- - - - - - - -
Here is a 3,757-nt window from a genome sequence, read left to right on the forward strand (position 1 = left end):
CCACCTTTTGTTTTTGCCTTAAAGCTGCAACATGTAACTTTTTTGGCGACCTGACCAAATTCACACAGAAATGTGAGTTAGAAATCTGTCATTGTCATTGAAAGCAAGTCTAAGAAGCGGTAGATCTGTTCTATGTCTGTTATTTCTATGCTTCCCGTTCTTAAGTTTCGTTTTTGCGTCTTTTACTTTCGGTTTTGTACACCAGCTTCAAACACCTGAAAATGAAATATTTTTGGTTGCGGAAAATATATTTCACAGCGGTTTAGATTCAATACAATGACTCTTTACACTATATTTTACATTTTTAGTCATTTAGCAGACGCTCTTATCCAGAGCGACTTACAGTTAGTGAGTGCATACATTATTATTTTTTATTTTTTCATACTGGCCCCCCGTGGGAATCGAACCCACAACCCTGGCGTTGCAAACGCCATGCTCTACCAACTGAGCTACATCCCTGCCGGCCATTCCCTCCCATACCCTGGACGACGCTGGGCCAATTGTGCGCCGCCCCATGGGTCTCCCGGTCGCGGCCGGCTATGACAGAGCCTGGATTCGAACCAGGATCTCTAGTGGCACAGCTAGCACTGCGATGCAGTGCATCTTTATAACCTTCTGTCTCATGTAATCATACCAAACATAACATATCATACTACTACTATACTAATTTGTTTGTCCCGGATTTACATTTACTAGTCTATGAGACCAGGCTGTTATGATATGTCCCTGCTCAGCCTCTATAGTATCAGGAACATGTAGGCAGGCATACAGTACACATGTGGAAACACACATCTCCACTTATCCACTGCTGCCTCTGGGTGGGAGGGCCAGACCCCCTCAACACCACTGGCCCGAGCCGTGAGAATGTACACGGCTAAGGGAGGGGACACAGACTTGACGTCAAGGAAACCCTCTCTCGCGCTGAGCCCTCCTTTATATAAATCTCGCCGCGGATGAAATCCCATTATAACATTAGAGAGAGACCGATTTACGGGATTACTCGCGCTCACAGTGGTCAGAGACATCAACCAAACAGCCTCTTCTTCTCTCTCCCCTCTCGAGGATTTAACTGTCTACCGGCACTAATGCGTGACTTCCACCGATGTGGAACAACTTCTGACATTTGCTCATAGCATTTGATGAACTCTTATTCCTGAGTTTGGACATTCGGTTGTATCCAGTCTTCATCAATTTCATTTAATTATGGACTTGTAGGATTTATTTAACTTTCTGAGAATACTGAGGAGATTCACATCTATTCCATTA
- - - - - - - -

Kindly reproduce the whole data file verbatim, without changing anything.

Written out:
Here is a 3,757-nt window from a genome sequence, read left to right on the forward strand (position 1 = left end):
CCACCTTTTGTTTTTGCCTTAAAGCTGCAACATGTAACTTTTTTGGCGACCTGACCAAATTCACACAGAAATGTGAGTTAGAAATCTGTCATTGTCATTGAAAGCAAGTCTAAGAAGCGGTAGATCTGTTCTATGTCTGTTATTTCTATGCTTCCCGTTCTTAAGTTTCGTTTTTGCGTCTTTTACTTTCGGTTTTGTACACCAGCTTCAAACACCTGAAAATGAAATATTTTTGGTTGCGGAAAATATATTTCACAGCGGTTTAGATTCAATACAATGACTCTTTACACTATATTTTACATTTTTAGTCATTTAGCAGACGCTCTTATCCAGAGCGACTTACAGTTAGTGAGTGCATACATTATTATTTTTTATTTTTTCATACTGGCCCCCCGTGGGAATCGAACCCACAACCCTGGCGTTGCAAACGCCATGCTCTACCAACTGAGCTACATCCCTGCCGGCCATTCCCTCCCATACCCTGGACGACGCTGGGCCAATTGTGCGCCGCCCCATGGGTCTCCCGGTCGCGGCCGGCTATGACAGAGCCTGGATTCGAACCAGGATCTCTAGTGGCACAGCTAGCACTGCGATGCAGTGCATCTTTATAACCTTCTGTCTCATGTAATCATACCAAACATAACATATCATACTACTACTATACTAATTTGTTTGTCCCGGATTTACATTTACTAGTCTATGAGACCAGGCTGTTATGATATGTCCCTGCTCAGCCTCTATAGTATCAGGAACATGTAGGCAGGCATACAGTACACATGTGGAAACACACATCTCCACTTATCCACTGCTGCCTCTGGGTGGGAGGGCCAGACCCCCTCAACACCACTGGCCCGAGCCGTGAGAATGTACACGGCTAAGGGAGGGGACACAGACTTGACGTCAAGGAAACCCTCTCTCGCGCTGAGCCCTCCTTTATATAAATCTCGCCGCGGATGAAATCCCATTATAACATTAGAGAGAGACCGATTTACGGGATTACTCGCGCTCACAGTGGTCAGAGACATCAACCAAACAGCCTCTTCTTCTCTCTCCCCTCTCGAGGATTTAACTGTCTACCGGCACTAATGCGTGACTTCCACCGATGTGGAACAACTTCTGACATTTGCTCATAGCATTTGATGAACTCTTATTCCTGAGTTTGGACATTCGGTTGTATCCAGTCTTCATCAATTTCATTTAATTATGGACTTGTAGGATTTATTTAACTTTCTGAGAATACTGAGGAGATTCACATCTATTCCATTA